The Personalist Project

That advice, which I'm trying to live by, comes from St. Josemaría Escrivá, "the saint of ordinary life." He meant it as encouragement to avoid pessimism and discouragement about what's wrong with the world, or how revolting other people's sins are. Instead, you try to do all the good that's in your hands to do  You avoid defeatism and passivity in one fell swoop. 

But it has another application. Never mind what's wrong with the world: let's talk about what's wrong with me. What about when I want to overcome some vice, break free from some bad habit, but it's just too unpleasant to keep saying no to myself? Here's an everyday example from my own very everyday life.

After years of an all-devouring Facebook addiction, I've decided to try to limit myself to half an hour or so a day. It's an idea that has occurred to me before--with shocking regularity, actually--but I never tried it because I didn't think I could do it, and furthermore, I really, really, really didn't want to. So there.

Eventually, though, it became clear that the addiction had to go. I was lavishing more attention on people I'd never met than on those I'd sworn fidelity to, or given birth to. I'd sit hunched over my phone, oblivious to my kids' childhoods speeding past, trying to set straight some virtual friend of a virtual friend who believed something that didn't sit right with me. 

Just then, I got some good advice.  Someone helped me to see that while I had no desire to white-knuckle it through the day saying no to social media every ten minutes, I did want to reclaim all those hours by saying yes to other things.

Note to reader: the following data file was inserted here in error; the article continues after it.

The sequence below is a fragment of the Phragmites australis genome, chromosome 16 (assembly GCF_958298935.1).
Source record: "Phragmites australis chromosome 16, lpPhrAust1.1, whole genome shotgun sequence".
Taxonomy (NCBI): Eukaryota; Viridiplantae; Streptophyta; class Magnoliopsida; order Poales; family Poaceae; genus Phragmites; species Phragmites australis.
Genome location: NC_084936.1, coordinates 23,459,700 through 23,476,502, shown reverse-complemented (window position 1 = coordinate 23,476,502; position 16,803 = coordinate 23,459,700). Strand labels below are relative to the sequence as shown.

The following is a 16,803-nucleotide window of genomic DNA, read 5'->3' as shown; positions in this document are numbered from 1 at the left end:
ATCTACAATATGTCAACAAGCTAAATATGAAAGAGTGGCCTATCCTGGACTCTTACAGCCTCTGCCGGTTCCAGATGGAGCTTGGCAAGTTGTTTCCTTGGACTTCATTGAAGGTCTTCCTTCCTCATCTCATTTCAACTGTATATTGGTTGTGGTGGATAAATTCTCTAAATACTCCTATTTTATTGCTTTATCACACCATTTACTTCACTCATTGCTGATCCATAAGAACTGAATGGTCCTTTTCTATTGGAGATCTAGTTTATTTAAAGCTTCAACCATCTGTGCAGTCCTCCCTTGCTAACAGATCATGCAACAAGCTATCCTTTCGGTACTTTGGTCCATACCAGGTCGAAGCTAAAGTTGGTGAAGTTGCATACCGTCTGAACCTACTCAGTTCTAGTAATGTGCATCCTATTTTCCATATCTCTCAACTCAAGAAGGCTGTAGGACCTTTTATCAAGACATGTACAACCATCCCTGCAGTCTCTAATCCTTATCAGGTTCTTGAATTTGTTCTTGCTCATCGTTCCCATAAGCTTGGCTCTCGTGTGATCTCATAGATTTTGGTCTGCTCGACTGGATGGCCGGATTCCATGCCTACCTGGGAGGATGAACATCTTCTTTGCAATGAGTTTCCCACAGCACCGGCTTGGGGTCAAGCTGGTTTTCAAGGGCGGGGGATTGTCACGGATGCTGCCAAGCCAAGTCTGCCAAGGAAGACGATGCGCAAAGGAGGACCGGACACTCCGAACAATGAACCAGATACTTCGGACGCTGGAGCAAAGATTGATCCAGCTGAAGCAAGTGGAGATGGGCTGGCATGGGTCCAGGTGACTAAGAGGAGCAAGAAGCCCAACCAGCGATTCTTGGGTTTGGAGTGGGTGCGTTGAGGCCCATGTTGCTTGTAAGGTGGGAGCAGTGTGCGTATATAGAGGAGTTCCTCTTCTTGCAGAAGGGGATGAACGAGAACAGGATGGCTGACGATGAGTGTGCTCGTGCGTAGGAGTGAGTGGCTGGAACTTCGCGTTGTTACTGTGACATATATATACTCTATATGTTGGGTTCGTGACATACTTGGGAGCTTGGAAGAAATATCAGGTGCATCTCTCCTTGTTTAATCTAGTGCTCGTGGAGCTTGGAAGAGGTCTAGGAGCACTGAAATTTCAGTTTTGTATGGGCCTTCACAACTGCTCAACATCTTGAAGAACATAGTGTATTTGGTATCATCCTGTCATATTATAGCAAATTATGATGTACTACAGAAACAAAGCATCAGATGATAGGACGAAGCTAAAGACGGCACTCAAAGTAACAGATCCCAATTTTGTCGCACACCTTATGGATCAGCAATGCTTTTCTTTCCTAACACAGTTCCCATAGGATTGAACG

Obvious enough, but still just theoretical. So I made a list of things to do instead--from reading War and Peace to myself and The Hobbit to the kids, to setting up a home office, to writing a book, to getting out my oil pastels, to planting blackberries, to baseball in the park, to painting a family tree on the garage wall.

These particular things may or may not spark excitement in other people's hearts. But they're good, positive things.

And I took some common-sense measures to help myself. I deleted my Facebook app, and I got some podcasts ready to help me not feel too deprived as I went about my business.

It's been weeks now, and It hasn't been a white-knuckle experience at all. 

And when it comes to more obviously spiritual things than pursuing your hobbies and catching up on your housework, here's something from Pope St. John Paul II that's helped me. I'm pretty sure it's in Veritatis splendor. Here it is in layman's language:

The Thou Shalt Not's give us a lower limit--they tell us: You don't want to go below this line--trust me, you'll end up unhappy. But there is no upper limit. This means:

  • You can't steal, but there's no limit to how generous you can be.
  • You can't commit adultery, but there's no limit to how good you can be to your husband or wife.
  • You can't covet, but there's no limit to how grateful you can be for what you do have.
  • You can't take the name of the Lord in vain, but you can praise Him all you like, with all the prayers and poetry and songs and artwork you can dream up.

The Thou Shalt Not's are real. They're there for a reason. it won't go well with you if you ignore them on the plea that they're too negative or judgmental.

But we go wrong when we imagine that the whole point is to excise sins and vices (and even innocuous time-wasters) without putting anything in their place, as if the only choice were between indulging in evil and remaining passive. 

That would be giving evil way too much credit.

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